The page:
Free schools across the country offer some of the most innovative practices in the state sector. East London Arts and Music (ELAM) is a fine example of this.
ELAM, a free school in East London, recently hosted a Spotlight visit for free school leaders wanting to learn more about what has made this unique school such a success. Established to give students aged 16 to 19 the opportunity to pursue a career in music, games design or film and television, ELAM aims to make all students ‘industry ready’, providing them with the technical and personal qualities that allow young adults to progress into successful careers or onto university.
The school provides bespoke subject pathways to widen the access routes for pupils into the creative industries, facilitating progression into the industry through cultivation of talent instead of ‘who you know’. By attending ELAM’s Spotlight visit, NSN was lucky enough to get first hand insight into the fantastic work that both students and staff are doing at the school.
Project-based learning to an industry standard
Through the evolution of the curriculum at ELAM, the school currently provides UAL courses for music, games design and film and television. Within these courses, learners explore their creativity through project-based learning. No two days are the same as pupils demonstrate their talent through individual or group projects, as well as develop their professional skills of project management, organisation and communication through networking with industry professionals. ELAM also ensures that its students are given firm academic foundations, through a robust offer of maths and English at GCSE and Level 3, as well as offering A level maths.
ELAM tailors its curriculum to ensure that the importance of progress and attainment through their creative courses is combined with a significant focus on upholding work to industry standard. In order to achieve this equilibrium, ELAM has extensive partnerships with various companies within the creative industry. Some examples, to name a few, include The Creative Assembly, YouTube and Universal Studios. These partnerships are deep-rooted within the school and curriculum so that learning is shaped to the needs of the industry. This is achieved by providing students with professional industry mentors across all courses, who provide regular feedback from an industry perspective as well as deliver masterclasses within the school, where experts share their secrets of success. Students then have the opportunity to put what they have learnt into practice. For example, in music, every student will create a set of their material which will be pitched to industry partners (such as UMG, Sony ATV and All Points East), for professional feedback, development, and even a potential platform for their work. We heard first hand from pupils how industry contacts have provided consistent feedback and ideas for both their college work as well as their personal film making projects outside of school.
All year 13 students also undertake a work experience placement with one of the school’s partners, which has even led to some pupils being offered roles when they leave the school. This work experience is strategically timed to avoid ‘Year 13 syndrome’, a name given to the idea that early exposure to the industry of a student’s choice may cause them to lose focus by the time they are in their final year of study.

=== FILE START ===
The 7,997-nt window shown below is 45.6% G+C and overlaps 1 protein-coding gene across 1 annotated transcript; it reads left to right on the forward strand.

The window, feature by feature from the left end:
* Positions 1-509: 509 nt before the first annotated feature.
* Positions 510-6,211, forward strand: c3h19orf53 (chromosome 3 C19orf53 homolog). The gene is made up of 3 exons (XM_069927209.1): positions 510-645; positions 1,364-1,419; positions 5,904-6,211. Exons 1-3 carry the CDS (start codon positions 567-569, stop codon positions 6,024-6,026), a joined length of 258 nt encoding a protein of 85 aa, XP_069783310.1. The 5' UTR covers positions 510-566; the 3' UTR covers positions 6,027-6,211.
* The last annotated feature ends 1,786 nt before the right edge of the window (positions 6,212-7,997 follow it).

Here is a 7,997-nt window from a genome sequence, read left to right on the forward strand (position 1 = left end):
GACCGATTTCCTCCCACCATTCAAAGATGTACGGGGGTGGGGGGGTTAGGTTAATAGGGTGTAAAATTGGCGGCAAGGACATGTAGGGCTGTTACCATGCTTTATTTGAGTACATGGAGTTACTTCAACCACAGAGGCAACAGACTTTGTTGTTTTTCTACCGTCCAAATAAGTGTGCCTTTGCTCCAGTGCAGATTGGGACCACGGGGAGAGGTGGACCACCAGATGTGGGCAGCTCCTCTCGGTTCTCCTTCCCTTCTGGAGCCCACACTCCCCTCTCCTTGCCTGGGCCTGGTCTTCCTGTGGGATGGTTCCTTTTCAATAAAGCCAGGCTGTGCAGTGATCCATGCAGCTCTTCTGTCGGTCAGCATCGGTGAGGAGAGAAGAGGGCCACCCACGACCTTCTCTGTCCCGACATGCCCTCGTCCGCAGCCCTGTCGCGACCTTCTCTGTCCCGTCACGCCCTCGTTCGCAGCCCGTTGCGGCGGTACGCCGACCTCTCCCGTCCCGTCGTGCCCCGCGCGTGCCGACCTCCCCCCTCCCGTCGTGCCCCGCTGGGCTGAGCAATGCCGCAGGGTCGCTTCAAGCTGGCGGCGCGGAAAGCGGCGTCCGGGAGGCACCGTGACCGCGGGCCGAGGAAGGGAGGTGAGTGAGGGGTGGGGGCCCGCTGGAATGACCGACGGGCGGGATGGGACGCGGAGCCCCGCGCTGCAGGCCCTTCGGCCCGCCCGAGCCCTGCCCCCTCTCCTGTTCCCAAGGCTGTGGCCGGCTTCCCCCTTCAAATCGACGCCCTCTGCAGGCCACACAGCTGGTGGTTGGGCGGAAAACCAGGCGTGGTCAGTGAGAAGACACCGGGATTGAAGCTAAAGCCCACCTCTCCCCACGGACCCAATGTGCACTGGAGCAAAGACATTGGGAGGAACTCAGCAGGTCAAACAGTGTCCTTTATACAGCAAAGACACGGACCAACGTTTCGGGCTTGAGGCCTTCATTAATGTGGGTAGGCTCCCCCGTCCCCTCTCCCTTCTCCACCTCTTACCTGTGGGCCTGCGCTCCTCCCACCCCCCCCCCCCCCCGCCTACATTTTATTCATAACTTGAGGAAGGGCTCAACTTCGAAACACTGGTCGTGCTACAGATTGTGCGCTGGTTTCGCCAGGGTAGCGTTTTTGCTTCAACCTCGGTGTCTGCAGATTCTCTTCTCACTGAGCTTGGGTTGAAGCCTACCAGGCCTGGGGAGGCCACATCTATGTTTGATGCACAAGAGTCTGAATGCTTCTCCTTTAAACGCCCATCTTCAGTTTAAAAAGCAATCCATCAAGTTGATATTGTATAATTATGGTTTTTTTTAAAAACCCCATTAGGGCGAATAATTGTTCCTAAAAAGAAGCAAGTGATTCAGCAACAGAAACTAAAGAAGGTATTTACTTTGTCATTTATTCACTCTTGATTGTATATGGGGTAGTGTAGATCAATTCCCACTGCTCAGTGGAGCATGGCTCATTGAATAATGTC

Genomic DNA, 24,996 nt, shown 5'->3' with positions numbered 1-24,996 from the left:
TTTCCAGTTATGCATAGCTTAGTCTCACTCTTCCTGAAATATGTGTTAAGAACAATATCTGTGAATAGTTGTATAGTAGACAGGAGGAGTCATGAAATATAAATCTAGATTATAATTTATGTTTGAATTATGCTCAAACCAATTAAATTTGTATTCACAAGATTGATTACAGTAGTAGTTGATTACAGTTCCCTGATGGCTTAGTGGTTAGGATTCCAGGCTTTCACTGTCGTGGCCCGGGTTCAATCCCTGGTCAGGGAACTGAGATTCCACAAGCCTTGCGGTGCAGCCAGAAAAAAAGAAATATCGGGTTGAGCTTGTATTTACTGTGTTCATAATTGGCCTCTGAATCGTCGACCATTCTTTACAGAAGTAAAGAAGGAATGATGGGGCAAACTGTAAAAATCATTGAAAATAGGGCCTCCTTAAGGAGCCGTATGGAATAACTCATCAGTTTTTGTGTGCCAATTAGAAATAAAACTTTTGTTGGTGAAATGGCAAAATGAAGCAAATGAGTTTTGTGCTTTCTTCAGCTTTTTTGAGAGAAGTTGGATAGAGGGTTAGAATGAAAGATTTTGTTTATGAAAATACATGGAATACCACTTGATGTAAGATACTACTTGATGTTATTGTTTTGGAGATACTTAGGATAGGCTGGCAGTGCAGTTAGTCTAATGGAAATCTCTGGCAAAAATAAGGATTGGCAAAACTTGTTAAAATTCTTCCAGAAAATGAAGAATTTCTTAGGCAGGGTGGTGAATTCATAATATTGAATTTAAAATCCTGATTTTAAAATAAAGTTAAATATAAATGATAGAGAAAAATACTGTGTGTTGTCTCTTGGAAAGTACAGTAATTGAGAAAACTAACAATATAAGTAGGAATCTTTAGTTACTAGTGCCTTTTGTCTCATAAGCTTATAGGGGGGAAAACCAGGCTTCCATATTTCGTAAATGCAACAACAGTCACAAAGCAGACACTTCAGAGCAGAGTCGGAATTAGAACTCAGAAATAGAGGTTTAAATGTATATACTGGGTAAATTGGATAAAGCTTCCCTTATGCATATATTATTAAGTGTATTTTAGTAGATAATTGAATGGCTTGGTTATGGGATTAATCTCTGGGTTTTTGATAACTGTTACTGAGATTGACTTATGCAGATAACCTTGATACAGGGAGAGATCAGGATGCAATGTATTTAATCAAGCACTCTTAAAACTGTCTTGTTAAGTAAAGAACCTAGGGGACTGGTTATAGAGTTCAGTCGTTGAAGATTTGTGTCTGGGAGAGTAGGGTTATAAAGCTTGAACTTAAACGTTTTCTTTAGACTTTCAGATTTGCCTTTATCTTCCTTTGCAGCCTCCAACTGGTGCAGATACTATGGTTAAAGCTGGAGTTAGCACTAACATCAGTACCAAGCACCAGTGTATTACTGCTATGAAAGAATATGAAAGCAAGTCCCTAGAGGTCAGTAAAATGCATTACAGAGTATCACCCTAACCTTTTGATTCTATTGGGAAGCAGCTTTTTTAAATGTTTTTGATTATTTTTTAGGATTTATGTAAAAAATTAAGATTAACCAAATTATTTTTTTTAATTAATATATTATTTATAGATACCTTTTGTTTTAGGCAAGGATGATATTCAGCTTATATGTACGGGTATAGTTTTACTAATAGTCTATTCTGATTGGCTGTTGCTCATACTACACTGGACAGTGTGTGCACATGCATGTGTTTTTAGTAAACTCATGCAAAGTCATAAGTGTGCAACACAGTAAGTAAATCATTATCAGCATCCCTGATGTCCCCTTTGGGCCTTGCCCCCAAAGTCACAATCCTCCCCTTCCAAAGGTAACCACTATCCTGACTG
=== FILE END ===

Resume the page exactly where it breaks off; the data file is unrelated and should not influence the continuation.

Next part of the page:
While it is no easy feat to establish these high level partnerships, ELAM stressed that detailed planning and clarity around the relationship is key. You must set out a clear definition of that it is you want to achieve, how you can achieve it and exactly what the commitment of the partner would be to achieve this is. The school has also hired an Engagement Manager to facilitate and manage partnerships.
Teaching and Learning
ELAM knows that the key to offering its students an exceptional educational offer is through staff development and review, particularly given the bespoke teaching that is on offer. The school has extensive, embedded continuous professional development (CPD) and staff support, such as its peer-to-peer impact sessions, where one teacher will present their lesson plan to another teacher for no more than five minutes, after which the observer follows up with constructive advice and feedback. Used as a frequent and quick-fire method of CPD, the exercise is designed to, and is effective in, provoking teaching staff to continuously consider the rationale behind all aspects of their lesson plans.
But staff CPD doesn’t stop at peer-to-peer: they also get students involved. During the visit, four film and television pupils were asked four open questions regarding the teaching and learning that they experienced in their lessons, including the conclusive question: “If you could give [the teacher] one piece of feedback, what would it be?”. This session provided an opportunity for students to provide their thoughts and feelings, but also for leadership to understand a particular staff member’s teaching and learning from the crucial perspective of the learners themselves. With a teaching force of around twenty staff, feedback from both peers and pupils offers an important flow of CPD in a school which provides such a bespoke offer, and is crucial to tailoring the curriculum to pupils’ needs
East London Arts and Music is a shining example of how innovation within the free school programme can produce extraordinary results through tailored courses and the integration of industry partners into the school curriculum. It was clear to see when touring the school that every pupil has fantastic energy and personality, which is promoted by the creative setting which they are in. When meeting pupils, I couldn’t help but feel that I am likely see them again - on the big stage.